Santi’s Solane Valpolicella Classico Superiore, made by the ripasso method, is one of the world’s great wine bargains. The blend of grapes is traditional for this area of Italy’s Veneto region: 65 percent corvina, 30 percent rondinella and 5 percent santi_solane.jpg molinara; not a hint of cabernet or merlot! Ripasso means that the wine is re-fermented on the skins of grapes that made Amarone wines, a process unique to Valpolicella and one that contributes depth and power to the wines.

Solane 2005, which ages a year in Slavonian oak and “a short period” in new French oak, sports the requisite deep purple, like-unto-black, color of a ripasso wine. It’s deep and rich and warm, spicy, robust, bursting with scents and flavors of black currants and plums etched with orange rind and a backnote of fruitcake. It grows more intense in the glass, opening to reveal touches of lavender, smoke, potpourri, and it grows earthier and takes on more minerality too. The texture is seductively dense and chewy, almost viscous.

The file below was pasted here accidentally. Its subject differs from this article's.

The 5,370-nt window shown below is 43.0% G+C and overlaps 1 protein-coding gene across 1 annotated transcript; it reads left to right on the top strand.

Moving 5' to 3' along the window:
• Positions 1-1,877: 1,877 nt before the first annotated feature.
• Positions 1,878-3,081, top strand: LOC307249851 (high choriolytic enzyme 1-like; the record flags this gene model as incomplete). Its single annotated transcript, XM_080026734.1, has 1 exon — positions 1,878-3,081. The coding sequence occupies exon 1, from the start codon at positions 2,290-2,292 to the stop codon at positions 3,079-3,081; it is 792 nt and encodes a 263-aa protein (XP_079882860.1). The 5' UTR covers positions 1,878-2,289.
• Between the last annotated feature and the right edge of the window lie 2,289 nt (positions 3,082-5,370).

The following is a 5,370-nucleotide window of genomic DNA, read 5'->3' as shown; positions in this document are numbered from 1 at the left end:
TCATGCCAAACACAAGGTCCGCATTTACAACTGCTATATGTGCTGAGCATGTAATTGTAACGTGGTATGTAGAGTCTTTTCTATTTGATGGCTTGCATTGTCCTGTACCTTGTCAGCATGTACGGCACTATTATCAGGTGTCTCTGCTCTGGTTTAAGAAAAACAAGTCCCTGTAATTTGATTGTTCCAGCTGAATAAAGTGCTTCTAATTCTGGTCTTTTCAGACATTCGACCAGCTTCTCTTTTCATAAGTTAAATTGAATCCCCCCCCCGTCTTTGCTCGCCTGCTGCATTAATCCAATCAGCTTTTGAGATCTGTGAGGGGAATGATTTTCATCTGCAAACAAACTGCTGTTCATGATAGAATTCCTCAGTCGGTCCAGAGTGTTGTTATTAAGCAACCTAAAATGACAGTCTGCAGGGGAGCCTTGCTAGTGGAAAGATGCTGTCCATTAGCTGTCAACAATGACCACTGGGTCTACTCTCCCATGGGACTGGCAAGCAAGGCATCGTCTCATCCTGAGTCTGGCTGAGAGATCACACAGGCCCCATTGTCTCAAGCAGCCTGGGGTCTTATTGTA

We drank this last night with a pasta that had spicy Italian sausage, tomatoes, arugula and caramelized onions. That’s the kind of robust and flavorful dish this wine calls for.

Very good+. About $15.